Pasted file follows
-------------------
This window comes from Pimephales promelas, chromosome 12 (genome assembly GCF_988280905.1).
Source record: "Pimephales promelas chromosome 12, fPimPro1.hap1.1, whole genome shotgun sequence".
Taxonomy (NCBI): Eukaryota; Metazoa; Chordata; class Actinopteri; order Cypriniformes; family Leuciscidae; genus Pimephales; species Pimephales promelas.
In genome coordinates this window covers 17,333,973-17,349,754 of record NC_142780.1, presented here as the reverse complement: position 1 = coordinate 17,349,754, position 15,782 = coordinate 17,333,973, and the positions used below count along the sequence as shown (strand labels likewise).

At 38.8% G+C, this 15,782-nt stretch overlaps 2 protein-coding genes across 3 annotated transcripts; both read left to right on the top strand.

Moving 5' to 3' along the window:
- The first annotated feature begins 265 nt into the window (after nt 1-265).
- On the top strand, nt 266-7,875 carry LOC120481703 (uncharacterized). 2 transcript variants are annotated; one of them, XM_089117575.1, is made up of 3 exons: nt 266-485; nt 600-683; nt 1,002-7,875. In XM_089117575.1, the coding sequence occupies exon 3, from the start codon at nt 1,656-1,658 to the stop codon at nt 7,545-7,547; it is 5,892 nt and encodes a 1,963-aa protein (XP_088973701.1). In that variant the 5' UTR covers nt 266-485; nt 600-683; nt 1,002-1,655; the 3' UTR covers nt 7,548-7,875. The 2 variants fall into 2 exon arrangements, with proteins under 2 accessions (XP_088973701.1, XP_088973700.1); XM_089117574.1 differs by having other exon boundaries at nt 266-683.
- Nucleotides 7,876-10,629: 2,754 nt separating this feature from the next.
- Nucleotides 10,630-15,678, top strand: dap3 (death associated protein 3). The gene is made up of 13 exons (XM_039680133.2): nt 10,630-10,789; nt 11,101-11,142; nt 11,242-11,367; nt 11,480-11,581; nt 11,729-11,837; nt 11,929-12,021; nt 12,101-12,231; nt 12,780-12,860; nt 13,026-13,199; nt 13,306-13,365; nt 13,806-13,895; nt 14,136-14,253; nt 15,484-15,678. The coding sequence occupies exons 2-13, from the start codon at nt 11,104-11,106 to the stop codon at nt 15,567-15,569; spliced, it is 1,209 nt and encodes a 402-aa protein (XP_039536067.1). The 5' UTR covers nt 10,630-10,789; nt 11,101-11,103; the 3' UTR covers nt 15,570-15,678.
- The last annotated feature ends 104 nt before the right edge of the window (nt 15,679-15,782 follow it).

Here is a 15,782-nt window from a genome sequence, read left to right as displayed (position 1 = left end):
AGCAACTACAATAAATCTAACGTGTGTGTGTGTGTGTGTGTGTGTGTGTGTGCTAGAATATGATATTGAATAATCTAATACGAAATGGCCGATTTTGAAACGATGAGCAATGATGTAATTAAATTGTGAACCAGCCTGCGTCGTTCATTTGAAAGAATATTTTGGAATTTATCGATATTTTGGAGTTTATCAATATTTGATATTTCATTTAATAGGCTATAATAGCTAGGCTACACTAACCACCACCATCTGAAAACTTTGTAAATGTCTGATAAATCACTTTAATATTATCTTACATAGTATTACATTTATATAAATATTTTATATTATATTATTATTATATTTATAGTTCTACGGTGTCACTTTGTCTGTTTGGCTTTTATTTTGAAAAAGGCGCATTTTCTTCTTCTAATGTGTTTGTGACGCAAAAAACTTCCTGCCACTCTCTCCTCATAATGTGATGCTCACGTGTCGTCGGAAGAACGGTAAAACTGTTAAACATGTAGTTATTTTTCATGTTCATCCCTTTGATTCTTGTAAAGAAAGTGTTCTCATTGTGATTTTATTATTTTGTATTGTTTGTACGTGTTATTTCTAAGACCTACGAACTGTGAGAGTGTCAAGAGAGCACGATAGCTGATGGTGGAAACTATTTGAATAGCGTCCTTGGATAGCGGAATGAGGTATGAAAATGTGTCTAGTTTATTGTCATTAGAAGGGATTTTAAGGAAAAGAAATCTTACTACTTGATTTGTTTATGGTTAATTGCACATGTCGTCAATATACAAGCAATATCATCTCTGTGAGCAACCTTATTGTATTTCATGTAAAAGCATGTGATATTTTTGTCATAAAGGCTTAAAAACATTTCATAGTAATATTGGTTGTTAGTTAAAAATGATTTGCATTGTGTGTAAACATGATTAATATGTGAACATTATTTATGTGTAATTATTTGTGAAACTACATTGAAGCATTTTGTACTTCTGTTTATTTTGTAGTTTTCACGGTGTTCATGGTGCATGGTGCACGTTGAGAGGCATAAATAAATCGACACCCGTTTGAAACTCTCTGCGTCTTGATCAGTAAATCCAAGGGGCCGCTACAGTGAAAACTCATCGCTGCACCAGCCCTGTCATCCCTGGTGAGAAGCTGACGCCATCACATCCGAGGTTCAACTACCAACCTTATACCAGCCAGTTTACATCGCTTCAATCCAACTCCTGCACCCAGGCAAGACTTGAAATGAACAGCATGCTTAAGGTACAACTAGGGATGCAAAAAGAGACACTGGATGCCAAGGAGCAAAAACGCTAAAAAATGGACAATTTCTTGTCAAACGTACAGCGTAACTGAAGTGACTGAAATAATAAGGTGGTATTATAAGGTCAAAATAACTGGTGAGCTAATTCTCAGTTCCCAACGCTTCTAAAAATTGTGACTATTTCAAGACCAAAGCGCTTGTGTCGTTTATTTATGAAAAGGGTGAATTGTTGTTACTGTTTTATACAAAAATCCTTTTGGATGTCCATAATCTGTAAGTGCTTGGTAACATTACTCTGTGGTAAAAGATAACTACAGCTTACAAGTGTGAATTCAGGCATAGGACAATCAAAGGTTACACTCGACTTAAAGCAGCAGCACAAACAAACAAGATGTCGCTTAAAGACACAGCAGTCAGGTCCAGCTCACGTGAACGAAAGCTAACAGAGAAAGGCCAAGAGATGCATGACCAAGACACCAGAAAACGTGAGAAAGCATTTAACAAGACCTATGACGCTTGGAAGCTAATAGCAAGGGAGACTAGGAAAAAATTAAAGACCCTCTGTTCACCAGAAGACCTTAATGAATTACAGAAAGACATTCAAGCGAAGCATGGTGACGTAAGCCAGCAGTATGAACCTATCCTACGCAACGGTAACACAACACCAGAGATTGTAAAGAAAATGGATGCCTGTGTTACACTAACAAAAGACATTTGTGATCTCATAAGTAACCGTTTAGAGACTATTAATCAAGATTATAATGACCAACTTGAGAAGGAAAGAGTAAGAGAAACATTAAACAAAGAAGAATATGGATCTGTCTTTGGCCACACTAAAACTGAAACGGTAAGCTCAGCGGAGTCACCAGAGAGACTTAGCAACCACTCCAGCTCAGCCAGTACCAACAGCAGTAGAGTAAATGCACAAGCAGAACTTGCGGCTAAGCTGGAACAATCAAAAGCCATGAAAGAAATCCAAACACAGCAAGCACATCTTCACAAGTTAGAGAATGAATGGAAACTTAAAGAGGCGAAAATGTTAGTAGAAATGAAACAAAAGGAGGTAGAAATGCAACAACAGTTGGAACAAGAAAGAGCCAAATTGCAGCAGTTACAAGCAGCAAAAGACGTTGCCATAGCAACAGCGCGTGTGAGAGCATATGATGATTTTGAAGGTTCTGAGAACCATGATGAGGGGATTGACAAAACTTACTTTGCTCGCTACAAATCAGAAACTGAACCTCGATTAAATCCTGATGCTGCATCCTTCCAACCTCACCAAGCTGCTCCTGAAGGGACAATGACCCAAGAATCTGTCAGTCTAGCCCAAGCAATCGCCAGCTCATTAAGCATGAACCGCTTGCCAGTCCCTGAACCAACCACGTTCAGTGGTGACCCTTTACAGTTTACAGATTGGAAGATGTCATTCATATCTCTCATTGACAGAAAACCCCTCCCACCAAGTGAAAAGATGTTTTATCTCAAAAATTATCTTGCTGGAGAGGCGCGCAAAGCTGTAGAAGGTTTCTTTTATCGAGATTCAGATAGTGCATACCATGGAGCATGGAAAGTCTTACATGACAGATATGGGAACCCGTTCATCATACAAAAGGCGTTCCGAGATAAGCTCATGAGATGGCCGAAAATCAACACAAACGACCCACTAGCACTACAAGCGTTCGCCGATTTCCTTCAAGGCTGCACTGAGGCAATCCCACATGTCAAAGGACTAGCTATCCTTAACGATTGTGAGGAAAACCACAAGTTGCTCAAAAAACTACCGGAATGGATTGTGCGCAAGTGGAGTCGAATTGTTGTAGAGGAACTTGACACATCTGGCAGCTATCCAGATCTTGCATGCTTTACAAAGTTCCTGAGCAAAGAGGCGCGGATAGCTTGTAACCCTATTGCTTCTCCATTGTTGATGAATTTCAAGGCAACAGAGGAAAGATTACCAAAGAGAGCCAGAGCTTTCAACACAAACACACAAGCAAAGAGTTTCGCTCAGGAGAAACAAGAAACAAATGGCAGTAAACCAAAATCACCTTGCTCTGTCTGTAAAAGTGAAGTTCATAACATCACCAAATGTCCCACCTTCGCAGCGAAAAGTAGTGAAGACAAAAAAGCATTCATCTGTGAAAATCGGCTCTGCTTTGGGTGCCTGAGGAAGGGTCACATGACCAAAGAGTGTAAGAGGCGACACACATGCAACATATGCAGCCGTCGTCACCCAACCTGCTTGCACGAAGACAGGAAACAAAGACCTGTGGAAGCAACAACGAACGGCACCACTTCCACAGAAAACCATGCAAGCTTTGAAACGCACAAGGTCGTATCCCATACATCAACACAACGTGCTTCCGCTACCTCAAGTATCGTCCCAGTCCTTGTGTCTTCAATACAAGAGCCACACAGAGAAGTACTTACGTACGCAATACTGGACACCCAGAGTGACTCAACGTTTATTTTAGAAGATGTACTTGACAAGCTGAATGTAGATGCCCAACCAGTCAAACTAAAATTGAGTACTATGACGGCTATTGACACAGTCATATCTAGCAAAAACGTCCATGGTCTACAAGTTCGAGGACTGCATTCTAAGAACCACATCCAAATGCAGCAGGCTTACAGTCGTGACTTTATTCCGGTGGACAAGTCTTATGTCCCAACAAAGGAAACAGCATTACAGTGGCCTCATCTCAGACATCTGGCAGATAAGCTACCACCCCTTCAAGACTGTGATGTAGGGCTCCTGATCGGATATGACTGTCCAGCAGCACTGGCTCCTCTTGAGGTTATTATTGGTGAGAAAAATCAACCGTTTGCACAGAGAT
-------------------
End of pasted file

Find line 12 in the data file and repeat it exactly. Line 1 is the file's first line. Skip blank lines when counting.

Here is a 15,782-nt window from a genome sequence, read left to right as displayed (position 1 = left end):